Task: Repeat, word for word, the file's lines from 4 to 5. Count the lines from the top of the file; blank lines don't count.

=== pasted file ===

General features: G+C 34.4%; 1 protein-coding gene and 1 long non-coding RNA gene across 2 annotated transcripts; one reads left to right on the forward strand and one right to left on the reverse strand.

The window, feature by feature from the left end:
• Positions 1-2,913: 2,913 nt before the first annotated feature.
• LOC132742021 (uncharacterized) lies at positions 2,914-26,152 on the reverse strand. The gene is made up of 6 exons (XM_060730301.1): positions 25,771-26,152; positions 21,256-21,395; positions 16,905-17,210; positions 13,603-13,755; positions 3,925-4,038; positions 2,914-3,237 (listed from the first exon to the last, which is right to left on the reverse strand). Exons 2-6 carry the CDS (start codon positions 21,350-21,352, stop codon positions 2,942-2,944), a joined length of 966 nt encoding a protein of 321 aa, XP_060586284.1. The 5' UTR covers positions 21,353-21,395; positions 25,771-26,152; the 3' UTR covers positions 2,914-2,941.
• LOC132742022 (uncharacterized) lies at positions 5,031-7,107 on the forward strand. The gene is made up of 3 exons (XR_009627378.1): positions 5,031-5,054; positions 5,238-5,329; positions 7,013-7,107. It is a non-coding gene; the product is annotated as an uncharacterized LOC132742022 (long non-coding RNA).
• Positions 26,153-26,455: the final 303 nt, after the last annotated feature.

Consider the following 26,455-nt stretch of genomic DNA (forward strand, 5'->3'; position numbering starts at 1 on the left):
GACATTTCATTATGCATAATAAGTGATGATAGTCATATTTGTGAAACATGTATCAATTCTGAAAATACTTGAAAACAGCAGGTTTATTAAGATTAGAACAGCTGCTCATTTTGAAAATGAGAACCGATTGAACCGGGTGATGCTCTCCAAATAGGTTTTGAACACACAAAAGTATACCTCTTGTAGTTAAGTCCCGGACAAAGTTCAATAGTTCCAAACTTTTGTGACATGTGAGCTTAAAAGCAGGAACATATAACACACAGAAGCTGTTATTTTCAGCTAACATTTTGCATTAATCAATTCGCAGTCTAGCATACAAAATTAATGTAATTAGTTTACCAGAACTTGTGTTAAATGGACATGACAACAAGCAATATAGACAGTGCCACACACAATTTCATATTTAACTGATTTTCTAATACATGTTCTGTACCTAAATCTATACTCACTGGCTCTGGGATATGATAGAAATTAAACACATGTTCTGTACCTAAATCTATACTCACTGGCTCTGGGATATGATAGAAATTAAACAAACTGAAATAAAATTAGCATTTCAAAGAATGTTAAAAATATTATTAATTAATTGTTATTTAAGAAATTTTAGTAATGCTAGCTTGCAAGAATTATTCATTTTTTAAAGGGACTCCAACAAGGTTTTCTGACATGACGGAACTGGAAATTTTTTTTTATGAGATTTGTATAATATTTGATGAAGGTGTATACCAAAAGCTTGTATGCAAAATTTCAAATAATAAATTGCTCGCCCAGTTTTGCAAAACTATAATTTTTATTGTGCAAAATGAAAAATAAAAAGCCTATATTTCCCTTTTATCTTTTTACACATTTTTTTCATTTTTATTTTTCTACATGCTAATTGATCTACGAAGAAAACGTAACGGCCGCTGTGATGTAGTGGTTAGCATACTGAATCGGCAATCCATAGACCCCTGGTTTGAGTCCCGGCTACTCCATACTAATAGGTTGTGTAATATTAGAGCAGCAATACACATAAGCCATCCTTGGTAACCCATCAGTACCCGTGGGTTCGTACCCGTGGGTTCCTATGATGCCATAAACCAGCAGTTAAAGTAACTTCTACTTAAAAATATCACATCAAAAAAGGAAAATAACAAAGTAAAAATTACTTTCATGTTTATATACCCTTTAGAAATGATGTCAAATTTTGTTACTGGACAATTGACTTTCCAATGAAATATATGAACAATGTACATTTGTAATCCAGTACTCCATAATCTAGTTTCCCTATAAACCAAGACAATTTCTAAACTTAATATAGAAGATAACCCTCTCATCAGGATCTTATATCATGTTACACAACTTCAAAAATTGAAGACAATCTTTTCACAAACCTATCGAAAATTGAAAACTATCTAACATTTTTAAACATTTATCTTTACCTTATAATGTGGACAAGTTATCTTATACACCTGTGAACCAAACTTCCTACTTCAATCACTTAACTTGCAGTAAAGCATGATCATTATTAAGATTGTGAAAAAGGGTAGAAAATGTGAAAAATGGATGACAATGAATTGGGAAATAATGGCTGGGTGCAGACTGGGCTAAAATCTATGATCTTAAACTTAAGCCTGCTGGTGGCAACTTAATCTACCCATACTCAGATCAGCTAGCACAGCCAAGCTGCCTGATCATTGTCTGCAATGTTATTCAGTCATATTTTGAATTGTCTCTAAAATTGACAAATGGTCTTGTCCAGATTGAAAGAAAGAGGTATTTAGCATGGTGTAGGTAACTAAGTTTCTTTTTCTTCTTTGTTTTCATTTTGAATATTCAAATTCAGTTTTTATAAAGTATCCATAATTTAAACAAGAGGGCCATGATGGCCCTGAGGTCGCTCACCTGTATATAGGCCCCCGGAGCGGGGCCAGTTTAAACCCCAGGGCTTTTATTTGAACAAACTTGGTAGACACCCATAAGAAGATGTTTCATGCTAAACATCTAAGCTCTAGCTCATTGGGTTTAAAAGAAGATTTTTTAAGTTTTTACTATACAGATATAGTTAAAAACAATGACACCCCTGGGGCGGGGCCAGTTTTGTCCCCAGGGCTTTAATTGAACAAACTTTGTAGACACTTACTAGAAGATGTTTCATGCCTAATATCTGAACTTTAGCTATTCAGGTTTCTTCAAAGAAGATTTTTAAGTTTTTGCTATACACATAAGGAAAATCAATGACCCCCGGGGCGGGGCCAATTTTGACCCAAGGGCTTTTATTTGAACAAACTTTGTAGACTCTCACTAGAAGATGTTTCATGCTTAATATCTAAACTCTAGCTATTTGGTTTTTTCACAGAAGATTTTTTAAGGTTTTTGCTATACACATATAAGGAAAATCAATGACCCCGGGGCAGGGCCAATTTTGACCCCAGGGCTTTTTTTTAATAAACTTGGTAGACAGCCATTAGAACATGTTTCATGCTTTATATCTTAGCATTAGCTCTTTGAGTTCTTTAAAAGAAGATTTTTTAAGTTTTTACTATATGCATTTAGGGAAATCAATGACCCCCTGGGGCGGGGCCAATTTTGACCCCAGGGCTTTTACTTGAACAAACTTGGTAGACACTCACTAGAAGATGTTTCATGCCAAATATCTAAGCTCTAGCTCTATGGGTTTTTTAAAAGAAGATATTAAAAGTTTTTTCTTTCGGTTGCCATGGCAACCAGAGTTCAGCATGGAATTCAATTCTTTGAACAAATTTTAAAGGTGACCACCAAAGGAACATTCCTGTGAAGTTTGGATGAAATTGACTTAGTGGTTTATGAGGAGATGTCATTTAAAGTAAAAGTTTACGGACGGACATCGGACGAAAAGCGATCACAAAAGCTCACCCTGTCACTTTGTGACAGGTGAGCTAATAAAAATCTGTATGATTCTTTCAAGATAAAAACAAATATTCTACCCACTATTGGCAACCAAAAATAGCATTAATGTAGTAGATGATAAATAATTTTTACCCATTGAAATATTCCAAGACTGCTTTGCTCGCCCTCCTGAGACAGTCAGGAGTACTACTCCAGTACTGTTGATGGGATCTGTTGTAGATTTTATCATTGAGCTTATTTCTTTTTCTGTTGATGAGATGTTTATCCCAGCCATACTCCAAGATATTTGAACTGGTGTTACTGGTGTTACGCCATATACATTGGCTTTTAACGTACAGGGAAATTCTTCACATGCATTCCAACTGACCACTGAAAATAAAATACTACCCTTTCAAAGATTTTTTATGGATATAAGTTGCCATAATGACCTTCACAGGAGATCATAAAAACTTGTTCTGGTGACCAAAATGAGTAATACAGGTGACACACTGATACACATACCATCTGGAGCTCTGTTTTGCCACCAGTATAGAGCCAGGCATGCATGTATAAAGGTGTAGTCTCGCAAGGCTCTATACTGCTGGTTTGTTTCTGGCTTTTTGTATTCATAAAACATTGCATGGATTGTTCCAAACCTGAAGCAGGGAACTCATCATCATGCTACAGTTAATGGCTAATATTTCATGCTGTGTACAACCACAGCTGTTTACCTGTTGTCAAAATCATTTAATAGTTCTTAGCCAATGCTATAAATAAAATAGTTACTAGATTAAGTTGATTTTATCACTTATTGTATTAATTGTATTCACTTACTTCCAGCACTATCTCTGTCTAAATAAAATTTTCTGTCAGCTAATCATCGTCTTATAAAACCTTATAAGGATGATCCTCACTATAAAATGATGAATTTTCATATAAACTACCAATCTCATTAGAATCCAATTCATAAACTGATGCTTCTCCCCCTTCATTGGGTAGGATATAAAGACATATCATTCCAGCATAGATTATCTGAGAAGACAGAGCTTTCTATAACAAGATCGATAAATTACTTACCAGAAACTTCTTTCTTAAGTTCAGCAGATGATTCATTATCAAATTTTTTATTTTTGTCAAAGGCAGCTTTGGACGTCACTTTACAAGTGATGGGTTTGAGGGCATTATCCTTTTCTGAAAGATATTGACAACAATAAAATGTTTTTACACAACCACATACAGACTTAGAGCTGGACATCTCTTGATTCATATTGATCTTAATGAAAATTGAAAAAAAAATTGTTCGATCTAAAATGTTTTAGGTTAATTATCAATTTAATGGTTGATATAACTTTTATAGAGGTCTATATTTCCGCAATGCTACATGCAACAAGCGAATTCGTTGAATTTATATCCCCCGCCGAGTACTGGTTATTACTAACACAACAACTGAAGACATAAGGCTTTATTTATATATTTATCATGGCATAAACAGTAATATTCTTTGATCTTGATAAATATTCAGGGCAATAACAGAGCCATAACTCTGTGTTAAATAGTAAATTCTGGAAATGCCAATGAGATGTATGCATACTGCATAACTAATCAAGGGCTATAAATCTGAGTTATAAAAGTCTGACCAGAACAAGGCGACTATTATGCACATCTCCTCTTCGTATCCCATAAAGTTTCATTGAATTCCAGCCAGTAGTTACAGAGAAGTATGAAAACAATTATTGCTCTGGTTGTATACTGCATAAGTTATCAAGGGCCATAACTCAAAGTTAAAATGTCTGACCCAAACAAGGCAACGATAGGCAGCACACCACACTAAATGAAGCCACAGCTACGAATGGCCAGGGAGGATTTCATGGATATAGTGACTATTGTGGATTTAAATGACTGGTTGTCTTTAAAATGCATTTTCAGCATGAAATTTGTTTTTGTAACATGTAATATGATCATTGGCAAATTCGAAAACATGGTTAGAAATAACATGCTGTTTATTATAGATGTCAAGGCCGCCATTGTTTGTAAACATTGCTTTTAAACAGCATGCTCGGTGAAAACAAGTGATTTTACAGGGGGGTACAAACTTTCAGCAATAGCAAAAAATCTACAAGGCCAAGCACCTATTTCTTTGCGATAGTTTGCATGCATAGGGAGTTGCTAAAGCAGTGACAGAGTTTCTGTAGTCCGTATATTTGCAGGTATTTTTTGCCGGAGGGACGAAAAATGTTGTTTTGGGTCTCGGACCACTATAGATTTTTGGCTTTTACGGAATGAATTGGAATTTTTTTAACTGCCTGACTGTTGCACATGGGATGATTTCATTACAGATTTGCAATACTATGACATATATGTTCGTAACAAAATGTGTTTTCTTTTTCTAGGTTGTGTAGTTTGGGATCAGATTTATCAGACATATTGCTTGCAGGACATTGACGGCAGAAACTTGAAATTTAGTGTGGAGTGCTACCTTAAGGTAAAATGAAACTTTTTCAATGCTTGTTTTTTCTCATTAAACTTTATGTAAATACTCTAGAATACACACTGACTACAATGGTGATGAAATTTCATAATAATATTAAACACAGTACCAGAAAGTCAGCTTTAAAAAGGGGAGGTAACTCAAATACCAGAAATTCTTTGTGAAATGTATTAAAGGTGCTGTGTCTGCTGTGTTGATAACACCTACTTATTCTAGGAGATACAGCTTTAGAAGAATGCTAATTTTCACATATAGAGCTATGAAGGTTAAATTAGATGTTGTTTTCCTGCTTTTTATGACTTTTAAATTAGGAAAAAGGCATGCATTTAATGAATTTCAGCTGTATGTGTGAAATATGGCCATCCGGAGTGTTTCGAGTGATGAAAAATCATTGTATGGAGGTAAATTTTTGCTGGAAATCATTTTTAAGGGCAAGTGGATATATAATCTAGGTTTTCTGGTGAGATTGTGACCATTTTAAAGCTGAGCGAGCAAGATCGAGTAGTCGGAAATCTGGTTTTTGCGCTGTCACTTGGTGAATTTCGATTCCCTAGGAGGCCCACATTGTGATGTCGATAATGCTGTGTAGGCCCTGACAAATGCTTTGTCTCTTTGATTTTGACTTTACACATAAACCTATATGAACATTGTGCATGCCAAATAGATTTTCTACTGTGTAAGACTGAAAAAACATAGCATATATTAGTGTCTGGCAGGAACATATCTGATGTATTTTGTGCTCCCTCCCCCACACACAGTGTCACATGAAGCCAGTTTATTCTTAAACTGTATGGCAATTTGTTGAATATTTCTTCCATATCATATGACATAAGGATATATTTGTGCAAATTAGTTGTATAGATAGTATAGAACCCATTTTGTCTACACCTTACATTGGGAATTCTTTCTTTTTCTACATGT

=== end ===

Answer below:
• LOC132742021 (uncharacterized) lies at positions 2,914-26,152 on the reverse strand. The gene is made up of 6 exons (XM_060730301.1): positions 25,771-26,152; positions 21,256-21,395; positions 16,905-17,210; positions 13,603-13,755; positions 3,925-4,038; positions 2,914-3,237 (listed from the first exon to the last, which is right to left on the reverse strand). Exons 2-6 carry the CDS (start codon positions 21,350-21,352, stop codon positions 2,942-2,944), a joined length of 966 nt encoding a protein of 321 aa, XP_060586284.1. The 5' UTR covers positions 21,353-21,395; positions 25,771-26,152; the 3' UTR covers positions 2,914-2,941.
• LOC132742022 (uncharacterized) lies at positions 5,031-7,107 on the forward strand. The gene is made up of 3 exons (XR_009627378.1): positions 5,031-5,054; positions 5,238-5,329; positions 7,013-7,107. It is a non-coding gene; the product is annotated as an uncharacterized LOC132742022 (long non-coding RNA).